Republican members of Congress must enjoy pathetic approval ratings, because they're apparently already raising hell about President Obama’s call for a Congressional crackdown on offshore tax havens. And what could beat the populist appeal of standing up for thieving billionaires! Obama figures his get-tough approach (see below) could bring the Treasury an extra $210 billion over ten years. Obama, of course, is a pragmatist. Last time we touched base with Sen. Carl Levin, the Michigan Democrat, he was blaming the tax cheats for Treasury losses of $100 billion—per year.
As chair of the Permanent Subcommittee on Investigations, Levin was then looking into dubious dealings by international banking conglomerate UBS—where our old pal Phil Gramm served as a vice chairman soon after pushing through legislation that brought down the economy. Another investigative target was IGT, the Liechtenstein bank owned by that principality's royal family. "The IRS doesn't have the money, the time, or the legal tools it needs to stop offshore abuses," Levin told Mojo contributor Peter Stone, who wrote this piece on offshore tax shenanigans for our November/December 2008 issue.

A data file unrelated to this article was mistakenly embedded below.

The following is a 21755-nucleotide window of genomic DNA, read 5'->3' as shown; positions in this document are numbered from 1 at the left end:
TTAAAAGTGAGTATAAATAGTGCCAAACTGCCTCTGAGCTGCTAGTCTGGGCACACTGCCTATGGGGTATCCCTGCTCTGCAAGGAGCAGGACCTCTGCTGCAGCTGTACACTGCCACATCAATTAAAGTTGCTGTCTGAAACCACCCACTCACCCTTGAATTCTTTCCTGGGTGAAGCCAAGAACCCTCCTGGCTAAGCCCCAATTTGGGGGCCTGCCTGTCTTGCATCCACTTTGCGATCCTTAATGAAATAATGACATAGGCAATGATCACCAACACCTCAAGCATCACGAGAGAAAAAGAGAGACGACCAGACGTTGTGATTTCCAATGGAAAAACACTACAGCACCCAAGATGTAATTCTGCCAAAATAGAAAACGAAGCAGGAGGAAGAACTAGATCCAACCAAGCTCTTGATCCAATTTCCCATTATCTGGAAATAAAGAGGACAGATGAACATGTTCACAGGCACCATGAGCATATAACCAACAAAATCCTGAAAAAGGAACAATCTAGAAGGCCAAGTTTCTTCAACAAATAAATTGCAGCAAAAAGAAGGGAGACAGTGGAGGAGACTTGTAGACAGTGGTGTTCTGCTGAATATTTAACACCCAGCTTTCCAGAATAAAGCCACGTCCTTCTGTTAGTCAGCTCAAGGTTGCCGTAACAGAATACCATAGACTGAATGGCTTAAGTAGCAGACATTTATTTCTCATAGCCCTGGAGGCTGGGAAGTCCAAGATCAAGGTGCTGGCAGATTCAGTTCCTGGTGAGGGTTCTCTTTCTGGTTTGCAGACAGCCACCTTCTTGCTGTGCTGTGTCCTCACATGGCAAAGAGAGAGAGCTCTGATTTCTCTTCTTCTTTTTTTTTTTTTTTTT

Former UBS banker Bradley Birkenfeld, Stone reported, told Levin's committee that he’d been trained in illegal procedures and given a laptop with encryption software to hide its contents from US agents. The bank didn’t deny that its US clients kept some $18 billion in 19,000 undeclared Swiss accounts—which earned UBS about $200 million per year, Birkenfeld told prosecutors. (Appearing before Congress, a top UBS exec even apologized, but his company still wasn’t naming names.)
Among Obama's proposed reforms: 1) Hire 800 new IRS investigators to police the cheaters. 2) Strip away US companies' tax deductions on offshore investments until they first pay their taxes on offshore profits. 3) Close a legal parlor trick that lets American firms shunt income between foreign subsidiaries in such a way that they end up owing no taxes.
A bit of leadership on this stuff would be a refreshing change, since IRS enforcement was on ice throughout the Bush administration. Okay, it's not like Bill Clinton did a whole lot about the problem, either. But the illegal practices have proliferated like mad since Ken Silverstein wrote us this Bahamian financial romp back in 2000. And the writing was on the wall even then.
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